It takes me a few hours, but I manage to make it to Doc’s museum. Smashing in the door (I wonder how many doors this place has gone through), I go inside and grab the WWII uniform in the display case. It fits surprisingly well, and I have to wonder what sort of giant guy wore this back in the day.
The generator and the space heater are still there, so I haul those over next to the WWII-era cot and move some of the display cases around to make a bit of a shelter. I pull the half-shattered door back into place, too, keeping it in place with an empty bookcase. It’s more to cut off the wind than anything else. Then I lay down on the cot.
I’m not sure how much longer it is before I wake up to someone banging on the door. I sit up, knocking over the space heater, which falls to the floor with a clatter. Damnit! I look at the door.
Someone’s pushing very hard. The bookcase has almost fallen over already. They’ve probably got the place surrounded already. I pick up the WWII-era gun, realize it’s a model, and grab the samurai sword.
The bookcase falls over, the door swings open, and Heather nearly falls into the room.
Her mouth drops open. The toolbox in her hand clatters to the floor.
I spread my hands. “Heather,” I whisper. “I can explain …”
“Square!” she whispers, placing her hands on her mouth. “They said you were dead!”
“The guys. They said you went to the Tower and tried to escape or something and got shot all to pieces!”
Oh. Well, that’s not too far off. “That was Dolphin. He’s dead. They took me … look, it’s a long story.” I’m starting to understand the potential here. “Can you go back to camp and get the guys?”
“Yeah. Yeah, I can do that.” She hesitates, then runs full at me (narrowly missing the sword) and gives me a giant hug. “Square, I thought you were dead!”
It feels good to have someone who actually cares about that. “I’m fine. We’re all going to be fine. Can you get the guys now?”
“Damn, man! What were you and Dolphin not thinking?” Ball Buster slaps me on the head. “How the hell were we supposed to get up to you before that helicopter exploded?”
I ignored the question. “Is Wolfe back on base yet?”
“Not so far as we can tell,” Sidewinder says.
Apparently, Side’s part of the group now. Heather came back, too, but she’s just huddled in the corner, picking at the sleeve of her parka. I wonder if she knows about Red Spruce, yet. It’s been a day or two.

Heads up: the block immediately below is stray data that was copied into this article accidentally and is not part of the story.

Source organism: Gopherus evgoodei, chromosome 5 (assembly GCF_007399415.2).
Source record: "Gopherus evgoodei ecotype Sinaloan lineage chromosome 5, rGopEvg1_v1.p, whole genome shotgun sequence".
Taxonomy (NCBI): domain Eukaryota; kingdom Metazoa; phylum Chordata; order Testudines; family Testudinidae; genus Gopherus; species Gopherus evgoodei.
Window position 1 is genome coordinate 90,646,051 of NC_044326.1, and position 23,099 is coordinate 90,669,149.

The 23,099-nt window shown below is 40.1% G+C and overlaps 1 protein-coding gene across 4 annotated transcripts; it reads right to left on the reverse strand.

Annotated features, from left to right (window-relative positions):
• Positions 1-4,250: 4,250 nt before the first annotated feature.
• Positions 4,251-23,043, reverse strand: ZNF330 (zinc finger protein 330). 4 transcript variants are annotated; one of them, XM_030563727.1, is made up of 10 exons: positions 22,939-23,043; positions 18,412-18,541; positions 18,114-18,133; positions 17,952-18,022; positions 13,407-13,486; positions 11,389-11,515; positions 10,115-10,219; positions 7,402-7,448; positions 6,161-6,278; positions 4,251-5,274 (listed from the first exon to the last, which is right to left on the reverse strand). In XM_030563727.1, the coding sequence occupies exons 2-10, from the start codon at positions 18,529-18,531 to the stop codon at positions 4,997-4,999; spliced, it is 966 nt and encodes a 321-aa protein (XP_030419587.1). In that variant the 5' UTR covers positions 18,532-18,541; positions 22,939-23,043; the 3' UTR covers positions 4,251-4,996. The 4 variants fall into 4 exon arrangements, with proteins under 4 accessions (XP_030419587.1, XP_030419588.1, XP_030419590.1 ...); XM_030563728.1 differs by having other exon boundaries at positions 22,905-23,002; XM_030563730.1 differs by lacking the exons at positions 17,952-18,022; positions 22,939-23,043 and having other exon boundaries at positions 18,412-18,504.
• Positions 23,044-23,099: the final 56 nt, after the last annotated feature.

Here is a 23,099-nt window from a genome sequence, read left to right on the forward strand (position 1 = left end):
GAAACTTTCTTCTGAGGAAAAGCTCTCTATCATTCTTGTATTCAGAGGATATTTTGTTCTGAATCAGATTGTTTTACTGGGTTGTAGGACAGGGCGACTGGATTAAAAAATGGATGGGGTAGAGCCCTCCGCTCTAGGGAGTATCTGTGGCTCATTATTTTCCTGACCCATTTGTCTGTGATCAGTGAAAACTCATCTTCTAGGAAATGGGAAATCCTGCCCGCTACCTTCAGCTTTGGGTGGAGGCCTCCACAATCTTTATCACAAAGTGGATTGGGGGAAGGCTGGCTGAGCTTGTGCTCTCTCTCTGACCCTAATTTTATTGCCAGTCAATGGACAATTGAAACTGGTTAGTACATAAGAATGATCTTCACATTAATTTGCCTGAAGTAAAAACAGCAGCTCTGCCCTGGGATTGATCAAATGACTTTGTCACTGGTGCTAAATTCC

“She left yesterday,’ Sidewinder continues, “but they called in a special gunship for her. Haven’t seen it back since.”
“They’re still clearing off the landing pad,” Mouse says. “There are all sorts of construction up there. Some major repairs going on. Wolfe won’t be able to land.”
“Well, she’s going to bring all sorts of fury when she gets back,” I say. “If we’re going to make a move, it needs to be now.”
“Especially since they can’t launch air power very well right now,” Ball Buster says.
Sue casts a quick look at Sidewinder. “You sure you wanna talk about this now?”
“Forget it,” I say. “They were hinting at putting that De-Escalation Protocol into effect.” I’m starting to realize what those DEP boxes in Eddie’s garage were. “There were a lot of those surgery suites down there; I don’t want to find what they’re supposed to be used for.”
“So, what’s your escape plan?” Sidewinder asks.
“Not much of one,” Mouse says. “Still, at this point … well, the sunken fish goes sideways, so what else have we got to lose?”
Must be a Turkish expression, but I get the idea. “He’s right. Things can hardly get any worse. It’s go time.”
Mouse frowns. “Go … now?”
“The plan isn’t bad. We just never could figure out how to get off the island and get to land in time,” Ball Buster says. “These guys … Templars, you say they’re called?”
“I’m not saying they’re great with names.”
“No, I’m good with the name, so long as camel jockey here doesn’t mind.”
“Dude …” I close my eyes.
“If they’ll get us a ride out, they can call themselves whatever they like,” Mouse says. “What’s the island? Bering? Where is that?”
“Can’t remember having seen it when we were looking.” I glance around the museum. “There’s gotta be a map here, right?”
“Hold tight.” Sue darts over. By the entrance is a large map of the Arctic region. He scans through the Aleutian islands. “I don’t see no Bering Island on this.”
“It’s not in Alaska,” Heather speaks up, drawing our attention. “It’s in Russia. Part of the Komandorsky Islands. Bering Island and Medny Island. There used to be an Aleut settlement there.”
“Russia?” Sue looks at the other side of the map. “Damn. Sure enough. Lotta water in between us and them.”
“But that means we won’t have to worry about any DEVAS outposts,” Ball Buster says. “And they’ll probably assume we’re headed east toward Alaska. This could actually work, Square.”
“Do you guys know how to operate a boat?” Heather asks. “Do you have supplies?”
“Supplies?” Mouse asks.
“Two days on the open water,” Heather replies. “You’re going to need some food, a med kit, life jackets, probably camping gear to be on the safe side. Do you have some?”
We all exchange glances. Obviously not.
“And I’m guessing you don’t know where the sea mines are either. But I do. And I can get the other things.” She looks at all of us. “I was planning on talking to you guys about this yesterday, actually. Eddie won’t help you, but I can. In exchange for something.”
That gets my attention. “Okay,” I say.
She looks straight into my eyes. “Take me with you.”
“What?” I say.
“No way,” Sue says. Sidewinder scoffs.
“Eddie has me go out on the water to meet the smugglers that he brings out here,” Heather says. “I’ve been in the sub several times.” She nods at the map. “Do any of you know how to set a course? How to follow one? What if you miss the islands?”
We don’t really need to look. Sue said it already: there’s a lot of water out there.
“She’s right,” Ball Buster says. Surprisingly.
Sue looks at him. “She’ll slow us down.”
“Without me, you’re not going anywhere at all,” Heather says. She tilts her head and folds her arms. I know that look: Jess had it sometimes. That was usually the point I’d give up arguing.